Many of us have a love/hate relationship with selfies but we can’t deny that they are powerful in both reach and engagement. Look at Ellen’s famous “Oscar Selfie”– seen by 37 million people via twitter and rumored to be valued at upwards of $1 Billion. And the beauty of selfies is that anyone with a camera or smartphone can partake- presenting a perfect opportunity to test a new look and crowdsource opinions from social networks. Selfies play on the attention-seeking and creative side of shoppers today, which is why the retail space is the perfect ground for ‘selfie shopper’ marketing.
Live from the fitting room
As a teen, I recall shopping with groups of girlfriends and parading into the fitting room together to ensure that everyone had the opportunity to scrutinize an outfit. The opinions of my fitting room advisory council were critical factors in my purchase decision. Individuals have an inherent desire to seek approval and where they previously would have asked the fitting room assistant or friends/family who are present for their opinion of an outfit, it’s just as easy and even more wide-reaching to take a selfie, broadcast it across multiple social media channels, and gain instant feedback. It’s this need for approval and immediate gratification that fuels the selfie and who can resist the opportunity to expand that fitting room advisory council from a few to a few hundred in real-time via social media?
Pilot, through its work with Mary Portas, encouraged shoppers to take selfies in its changing rooms to gauge the opinions of friends prior to purchase, while Ann Summers took this a step further by printing a hashtag on changing room mirrors, coaxing a more accountable level of engagement with social media.
‘Selfie shopper’ marketing is now becoming more sophisticated and strategic and savvy marketers are building omni-channel programs with customer selfies as the central tactic. The latest selfie campaign from French Connection involves pre-registration, in-store events, a set hashtag, and a print display element to complement online activity. The French Connection campaign also adds an element of competition, asking consumers to construct outfits in store and then take a selfie.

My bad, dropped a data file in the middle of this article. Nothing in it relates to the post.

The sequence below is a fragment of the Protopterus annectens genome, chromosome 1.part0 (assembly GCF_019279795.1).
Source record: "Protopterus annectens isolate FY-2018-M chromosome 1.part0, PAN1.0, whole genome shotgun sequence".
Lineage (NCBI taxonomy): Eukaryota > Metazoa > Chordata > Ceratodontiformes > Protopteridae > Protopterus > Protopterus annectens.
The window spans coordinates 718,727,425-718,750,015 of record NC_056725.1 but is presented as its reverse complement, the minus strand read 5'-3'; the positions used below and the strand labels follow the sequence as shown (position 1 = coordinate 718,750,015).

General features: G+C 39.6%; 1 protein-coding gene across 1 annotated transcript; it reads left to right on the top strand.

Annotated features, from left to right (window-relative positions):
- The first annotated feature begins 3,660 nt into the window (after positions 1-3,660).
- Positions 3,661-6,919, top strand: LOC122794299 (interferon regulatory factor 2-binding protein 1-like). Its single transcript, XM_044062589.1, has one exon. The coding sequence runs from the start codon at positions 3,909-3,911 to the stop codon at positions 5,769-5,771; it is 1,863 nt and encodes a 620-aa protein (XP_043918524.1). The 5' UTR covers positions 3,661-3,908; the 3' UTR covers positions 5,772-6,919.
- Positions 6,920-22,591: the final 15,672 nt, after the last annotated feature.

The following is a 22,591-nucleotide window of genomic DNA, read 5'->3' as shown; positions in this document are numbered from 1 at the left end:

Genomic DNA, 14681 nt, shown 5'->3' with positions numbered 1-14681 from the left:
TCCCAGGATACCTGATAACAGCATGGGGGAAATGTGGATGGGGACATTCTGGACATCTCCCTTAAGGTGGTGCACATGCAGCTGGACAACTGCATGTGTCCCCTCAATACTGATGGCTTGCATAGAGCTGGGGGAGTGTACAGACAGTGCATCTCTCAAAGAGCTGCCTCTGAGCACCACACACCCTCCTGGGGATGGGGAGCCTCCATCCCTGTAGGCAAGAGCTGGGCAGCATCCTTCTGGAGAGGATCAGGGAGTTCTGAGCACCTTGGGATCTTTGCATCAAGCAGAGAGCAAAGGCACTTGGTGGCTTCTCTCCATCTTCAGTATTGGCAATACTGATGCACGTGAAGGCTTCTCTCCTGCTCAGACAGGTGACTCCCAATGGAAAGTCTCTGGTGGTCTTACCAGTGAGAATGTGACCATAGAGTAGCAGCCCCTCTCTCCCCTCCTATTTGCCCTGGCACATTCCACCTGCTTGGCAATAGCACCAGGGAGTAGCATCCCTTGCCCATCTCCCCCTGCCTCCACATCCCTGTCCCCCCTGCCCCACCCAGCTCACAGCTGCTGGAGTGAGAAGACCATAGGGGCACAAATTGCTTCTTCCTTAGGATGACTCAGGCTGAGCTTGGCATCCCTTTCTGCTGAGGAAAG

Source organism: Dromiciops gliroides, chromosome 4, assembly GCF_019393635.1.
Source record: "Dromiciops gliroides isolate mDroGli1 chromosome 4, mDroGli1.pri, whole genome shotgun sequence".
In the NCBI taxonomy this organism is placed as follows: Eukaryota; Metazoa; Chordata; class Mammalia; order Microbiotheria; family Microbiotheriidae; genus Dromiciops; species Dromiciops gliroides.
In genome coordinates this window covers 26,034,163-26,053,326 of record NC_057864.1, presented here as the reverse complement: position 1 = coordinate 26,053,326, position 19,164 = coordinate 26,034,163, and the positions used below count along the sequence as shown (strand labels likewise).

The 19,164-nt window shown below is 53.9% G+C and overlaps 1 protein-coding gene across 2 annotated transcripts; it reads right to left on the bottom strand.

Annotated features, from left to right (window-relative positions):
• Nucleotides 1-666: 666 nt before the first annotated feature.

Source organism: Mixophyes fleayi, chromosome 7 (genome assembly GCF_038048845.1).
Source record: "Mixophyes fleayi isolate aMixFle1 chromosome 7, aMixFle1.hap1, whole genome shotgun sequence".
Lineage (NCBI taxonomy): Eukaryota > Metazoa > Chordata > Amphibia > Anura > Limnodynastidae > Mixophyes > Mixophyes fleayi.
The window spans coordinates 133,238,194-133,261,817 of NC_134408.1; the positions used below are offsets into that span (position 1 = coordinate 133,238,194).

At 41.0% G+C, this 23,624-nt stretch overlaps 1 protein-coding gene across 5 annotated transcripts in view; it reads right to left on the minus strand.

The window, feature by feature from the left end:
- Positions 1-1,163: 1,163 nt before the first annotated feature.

Warby Parker eyewear knew that, for most people, it didn’t seem natural to buy glasses online. To overcome this obstacle, they invite customers to upload a picture of themselves, superimpose images of different eyeglasses on top and choose up to five favorites. Warby Parker then sends a selection of frames to customers’ homes to try on. People were then asked to share a selfie wearing the different glasses on social networks with the hashtag #warbyhometryon and ask which pair their friends liked best. If that didn’t make the decision easier, they could post the selfie on Warby Parker’s Facebook page and the brand would chime in with their own expert opinion. This campaign ultimately helped boost online sales by more than 200%.
For those who would rather let someone else pick out a new look, Zappos is willing to do the work for free. The popular online clothing shop is using its Instagram skills to match people up with fantastic outfits from its massive collection of brands. Simply post a body selfie on Instagram with the hashtag #NextOOTD, which stands for “Outfit of the Day,” and you’ll get a reply with a customized outfit picked out specifically for you. It’s the perfect way to discover styles you might never have considered, and since all the items Zappos suggests are available in its online shop, you’ll never have to worry about being disappointed by an empty shelf.
Selfie shopping is a hot trend in retail today- what other brands are doing it well? Follow me on twitter @celiabrown.